On January 22, 2011, about 1230 Pacific standard time, a Bice Air Creation GTE weight-shift-control aircraft, N4668L, sustained substantial damage during a forced landing following a loss of engine power near Hayfork, California. The private pilot and his passenger received minor injuries. The pilot/owner was operating the aircraft under the provisions of 14 Code of Federal Regulations Part 91. Visual meteorological conditions prevailed for the personal cross-country flight, which had originated from Fortuna, California, at 1100. No flight plan had been filed. Use your browsers 'back' function to return to synopsisReturn to Query Page
The pilot reported that he departed Rohnerville Airport in Fortuna and climbed to 7,500 feet mean sea level on an eastbound course. As he approached his destination, the engine's exhaust gas temperature and cylinder head temperature began to drop. The pilot believed this was due to carburetor icing. The aircraft was not equipped with carburetor heat, therefore, no corrective action could be taken. The engine subsequently lost power, and he performed a forced landing to heavily forested mountainous terrain, striking several trees before the aircraft came to rest. The wing structure was substantially damaged, and both main landing gear separated from the fuselage. The pilot reported no mechanical failures or malfunctions with the aircraft.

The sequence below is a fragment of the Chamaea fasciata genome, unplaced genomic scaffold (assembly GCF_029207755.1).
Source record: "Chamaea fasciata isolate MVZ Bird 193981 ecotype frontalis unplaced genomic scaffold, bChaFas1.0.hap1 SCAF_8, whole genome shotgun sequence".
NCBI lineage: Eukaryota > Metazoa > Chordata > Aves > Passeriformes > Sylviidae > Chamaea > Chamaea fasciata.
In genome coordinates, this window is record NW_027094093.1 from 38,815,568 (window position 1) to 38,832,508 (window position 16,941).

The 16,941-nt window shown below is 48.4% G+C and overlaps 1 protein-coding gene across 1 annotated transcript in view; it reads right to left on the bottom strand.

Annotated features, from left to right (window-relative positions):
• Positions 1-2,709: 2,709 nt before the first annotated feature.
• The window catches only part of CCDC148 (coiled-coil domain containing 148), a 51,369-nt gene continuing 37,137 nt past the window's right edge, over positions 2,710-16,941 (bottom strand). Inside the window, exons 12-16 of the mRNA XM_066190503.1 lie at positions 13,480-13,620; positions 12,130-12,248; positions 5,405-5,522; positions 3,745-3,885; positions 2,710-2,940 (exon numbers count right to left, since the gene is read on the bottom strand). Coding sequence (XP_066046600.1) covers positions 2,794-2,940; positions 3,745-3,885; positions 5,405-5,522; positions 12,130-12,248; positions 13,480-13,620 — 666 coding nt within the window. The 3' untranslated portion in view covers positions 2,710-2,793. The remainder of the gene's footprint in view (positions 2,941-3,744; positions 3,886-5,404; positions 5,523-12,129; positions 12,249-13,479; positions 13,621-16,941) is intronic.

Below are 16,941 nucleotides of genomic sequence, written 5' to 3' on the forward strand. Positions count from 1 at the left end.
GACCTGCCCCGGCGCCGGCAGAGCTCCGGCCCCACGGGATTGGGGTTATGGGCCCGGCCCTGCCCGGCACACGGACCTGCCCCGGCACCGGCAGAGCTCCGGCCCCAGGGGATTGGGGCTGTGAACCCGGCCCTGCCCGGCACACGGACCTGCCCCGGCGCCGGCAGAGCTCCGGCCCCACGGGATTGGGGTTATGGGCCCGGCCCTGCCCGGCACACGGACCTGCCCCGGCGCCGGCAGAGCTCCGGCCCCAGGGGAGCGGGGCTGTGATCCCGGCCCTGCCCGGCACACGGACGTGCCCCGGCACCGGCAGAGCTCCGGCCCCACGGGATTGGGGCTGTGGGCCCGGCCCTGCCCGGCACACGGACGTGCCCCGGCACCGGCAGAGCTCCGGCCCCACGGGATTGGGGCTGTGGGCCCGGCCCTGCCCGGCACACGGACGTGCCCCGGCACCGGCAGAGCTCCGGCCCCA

At 1155, the weather conditions at Hayfork, located 9 nautical miles east of the accident site, were as follows: wind calm; visibility unrestricted; clear of clouds; temperature 41 degrees Fahrenheit; dew point 39 degrees Fahrenheit; altimeter setting 30.19 inches of Mercury. A review of a carburetor icing chart shows that these conditions are conducive to the formation of serious icing at cruise power.